Can Porn Stars Be Good Parents?

Alana EvansPorn is not a topic that comes up a lot on a parenting site like parentables. (Although we have explored the shocking news that teenage boys like to masturbate. A lot.) But as society seems to be adopting increasingly liberal attitudes about adult entertainment, it may be time to start discussing our attitudes - not just toward porn itself, but toward the people who work in the industry.

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After all, every single porn star is somebody's son or daughter, and many of them are also parents themselves. This was the topic of the recent Dr. Drew show, featuring adult movie actress Alana Evans, asking whether porn stars can be good parents. Alana, for her part, argued that porn gave her a way out of an abusive relationship:

"Porn saved my life. It gave me a way to be with my son, to be with him every day after school. It gave me enough to take care of myself to take care of him, to pay our bills without being on welfare and stay off public assistance."

Meanwhile former porn actress Shelley Lubben, now a leading figure in the faith-based anti-porn group Pink Cross Foundation, argued that the damage can remain undetected for years, and that children of porn stars are inevitably hurt by the unconventional career choice of their parents.

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For me, it's not really a question of whether doing porn is a wise choice for parents. From joining the Navy Seals to working long hours in a law firm, there are plenty of career choices that are less than optimal for people with kids. Each parent should weigh up carefully whether the decisions they make are going to have a negative impact on their children. But given that porn is currently legal; and given that a huge section of the population watches adult entertainment of one kind or another, it is high time we got off our high horses and remembered that judge not should be the first rule of parenting.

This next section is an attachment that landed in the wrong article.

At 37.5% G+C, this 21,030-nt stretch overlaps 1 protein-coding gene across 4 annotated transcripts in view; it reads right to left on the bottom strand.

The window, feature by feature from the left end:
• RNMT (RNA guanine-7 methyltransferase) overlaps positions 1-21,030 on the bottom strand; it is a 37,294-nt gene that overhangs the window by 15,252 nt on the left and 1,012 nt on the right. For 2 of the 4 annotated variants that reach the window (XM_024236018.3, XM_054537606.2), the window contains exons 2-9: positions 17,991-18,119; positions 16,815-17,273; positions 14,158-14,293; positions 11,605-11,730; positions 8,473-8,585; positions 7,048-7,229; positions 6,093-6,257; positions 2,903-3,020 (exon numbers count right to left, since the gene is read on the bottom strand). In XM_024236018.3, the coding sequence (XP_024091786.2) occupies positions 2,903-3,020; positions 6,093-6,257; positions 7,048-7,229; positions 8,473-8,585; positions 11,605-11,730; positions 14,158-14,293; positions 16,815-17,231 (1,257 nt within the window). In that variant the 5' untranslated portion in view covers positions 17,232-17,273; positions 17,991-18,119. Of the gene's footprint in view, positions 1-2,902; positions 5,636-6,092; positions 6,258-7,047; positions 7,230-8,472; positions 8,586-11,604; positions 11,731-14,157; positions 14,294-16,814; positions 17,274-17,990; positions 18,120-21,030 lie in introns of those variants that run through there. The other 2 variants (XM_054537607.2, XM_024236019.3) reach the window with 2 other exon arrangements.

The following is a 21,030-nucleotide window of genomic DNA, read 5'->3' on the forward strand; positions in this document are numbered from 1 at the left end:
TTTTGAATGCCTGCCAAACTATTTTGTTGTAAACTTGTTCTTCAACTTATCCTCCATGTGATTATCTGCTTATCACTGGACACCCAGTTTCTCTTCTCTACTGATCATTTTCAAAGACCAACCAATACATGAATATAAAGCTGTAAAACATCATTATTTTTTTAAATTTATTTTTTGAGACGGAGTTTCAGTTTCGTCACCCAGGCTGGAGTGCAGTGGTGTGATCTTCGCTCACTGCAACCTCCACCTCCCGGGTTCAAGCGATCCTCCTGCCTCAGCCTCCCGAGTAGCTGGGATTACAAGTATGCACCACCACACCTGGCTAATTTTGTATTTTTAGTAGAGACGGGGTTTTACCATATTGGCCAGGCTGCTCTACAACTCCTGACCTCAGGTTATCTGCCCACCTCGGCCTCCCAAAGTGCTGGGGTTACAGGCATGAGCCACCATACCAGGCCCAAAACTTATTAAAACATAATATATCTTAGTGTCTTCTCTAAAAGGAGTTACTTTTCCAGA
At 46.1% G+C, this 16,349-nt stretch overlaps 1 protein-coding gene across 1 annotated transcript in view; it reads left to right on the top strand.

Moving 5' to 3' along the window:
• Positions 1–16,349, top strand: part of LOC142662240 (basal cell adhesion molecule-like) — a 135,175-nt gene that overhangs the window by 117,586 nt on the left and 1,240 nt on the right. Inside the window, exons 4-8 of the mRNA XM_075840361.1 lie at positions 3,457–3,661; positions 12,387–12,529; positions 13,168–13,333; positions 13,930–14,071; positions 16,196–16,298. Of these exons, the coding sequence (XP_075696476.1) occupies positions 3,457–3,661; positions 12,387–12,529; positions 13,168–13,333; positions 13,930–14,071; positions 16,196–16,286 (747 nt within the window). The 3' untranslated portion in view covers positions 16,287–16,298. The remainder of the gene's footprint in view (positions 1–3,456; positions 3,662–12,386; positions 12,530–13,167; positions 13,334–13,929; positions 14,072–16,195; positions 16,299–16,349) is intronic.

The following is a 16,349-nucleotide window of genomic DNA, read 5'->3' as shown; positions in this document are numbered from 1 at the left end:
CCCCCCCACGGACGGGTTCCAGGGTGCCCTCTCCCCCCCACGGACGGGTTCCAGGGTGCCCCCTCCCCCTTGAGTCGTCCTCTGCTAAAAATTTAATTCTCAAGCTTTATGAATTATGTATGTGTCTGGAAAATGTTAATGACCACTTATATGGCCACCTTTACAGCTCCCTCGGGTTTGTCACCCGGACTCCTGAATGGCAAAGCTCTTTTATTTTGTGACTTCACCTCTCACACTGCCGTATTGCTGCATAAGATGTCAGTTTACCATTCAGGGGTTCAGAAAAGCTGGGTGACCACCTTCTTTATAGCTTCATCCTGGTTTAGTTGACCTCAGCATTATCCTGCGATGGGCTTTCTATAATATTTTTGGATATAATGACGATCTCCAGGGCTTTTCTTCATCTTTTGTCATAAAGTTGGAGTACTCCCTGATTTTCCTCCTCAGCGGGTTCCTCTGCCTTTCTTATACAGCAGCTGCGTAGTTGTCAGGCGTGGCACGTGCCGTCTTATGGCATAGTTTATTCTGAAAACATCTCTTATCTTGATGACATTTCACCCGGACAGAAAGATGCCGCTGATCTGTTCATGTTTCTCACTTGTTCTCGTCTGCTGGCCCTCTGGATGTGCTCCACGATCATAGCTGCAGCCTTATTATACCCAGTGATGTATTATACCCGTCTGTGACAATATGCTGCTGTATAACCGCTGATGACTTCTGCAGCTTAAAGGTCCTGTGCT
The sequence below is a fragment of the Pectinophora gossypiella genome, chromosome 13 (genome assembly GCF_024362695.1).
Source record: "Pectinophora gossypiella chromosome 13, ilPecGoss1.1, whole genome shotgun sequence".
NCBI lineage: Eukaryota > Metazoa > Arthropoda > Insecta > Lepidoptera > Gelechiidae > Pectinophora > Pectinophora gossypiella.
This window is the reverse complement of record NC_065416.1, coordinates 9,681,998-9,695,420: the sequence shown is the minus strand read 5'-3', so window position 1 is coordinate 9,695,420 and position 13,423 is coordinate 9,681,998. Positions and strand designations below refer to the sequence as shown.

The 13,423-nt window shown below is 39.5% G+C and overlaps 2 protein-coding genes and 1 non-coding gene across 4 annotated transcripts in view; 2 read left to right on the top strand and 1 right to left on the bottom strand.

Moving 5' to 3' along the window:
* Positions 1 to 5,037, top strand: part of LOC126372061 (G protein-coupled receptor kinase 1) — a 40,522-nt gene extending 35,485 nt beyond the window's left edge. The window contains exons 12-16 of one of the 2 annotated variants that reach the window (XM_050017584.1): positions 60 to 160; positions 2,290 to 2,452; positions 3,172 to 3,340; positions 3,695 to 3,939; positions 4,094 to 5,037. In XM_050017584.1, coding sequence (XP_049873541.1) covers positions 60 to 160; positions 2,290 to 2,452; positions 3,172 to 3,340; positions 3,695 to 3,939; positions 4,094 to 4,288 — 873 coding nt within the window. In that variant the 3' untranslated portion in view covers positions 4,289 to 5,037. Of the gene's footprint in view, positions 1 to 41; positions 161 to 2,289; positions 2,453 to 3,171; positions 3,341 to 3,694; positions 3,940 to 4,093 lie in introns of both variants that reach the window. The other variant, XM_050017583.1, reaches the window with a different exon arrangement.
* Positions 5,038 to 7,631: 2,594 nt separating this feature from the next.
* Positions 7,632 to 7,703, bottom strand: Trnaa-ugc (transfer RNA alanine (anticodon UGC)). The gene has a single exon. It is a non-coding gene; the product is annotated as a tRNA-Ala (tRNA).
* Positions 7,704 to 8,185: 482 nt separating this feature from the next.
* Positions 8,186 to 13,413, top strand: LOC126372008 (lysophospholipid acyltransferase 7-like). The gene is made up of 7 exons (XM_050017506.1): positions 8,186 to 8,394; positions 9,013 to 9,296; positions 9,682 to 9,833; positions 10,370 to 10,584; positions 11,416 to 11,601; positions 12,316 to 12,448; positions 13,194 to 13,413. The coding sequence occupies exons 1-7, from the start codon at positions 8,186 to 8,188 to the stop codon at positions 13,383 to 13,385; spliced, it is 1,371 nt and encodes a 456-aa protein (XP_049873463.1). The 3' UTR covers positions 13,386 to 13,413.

Yes, the porn industry has serious issues with working conditions and labor rights. Yes, one could argue it contributes to issues around self esteem and the objectification of women. (Andy Hinds' piece on not telling his girls they are pretty is just the tip of the ice berg when it comes to rectifying the sorry state of discourse around the role of women in our society.) And yes, in a world where sex slavery is rampant, we must be wary of simple "freedom of choice" arguments. But to judge the men and women who work in the industry and suggest that they are not fit parents because of what they do is as dangerous as it is counterproductive.

Good parents come in all shapes and sizes. And they do all sorts of things to make a living.

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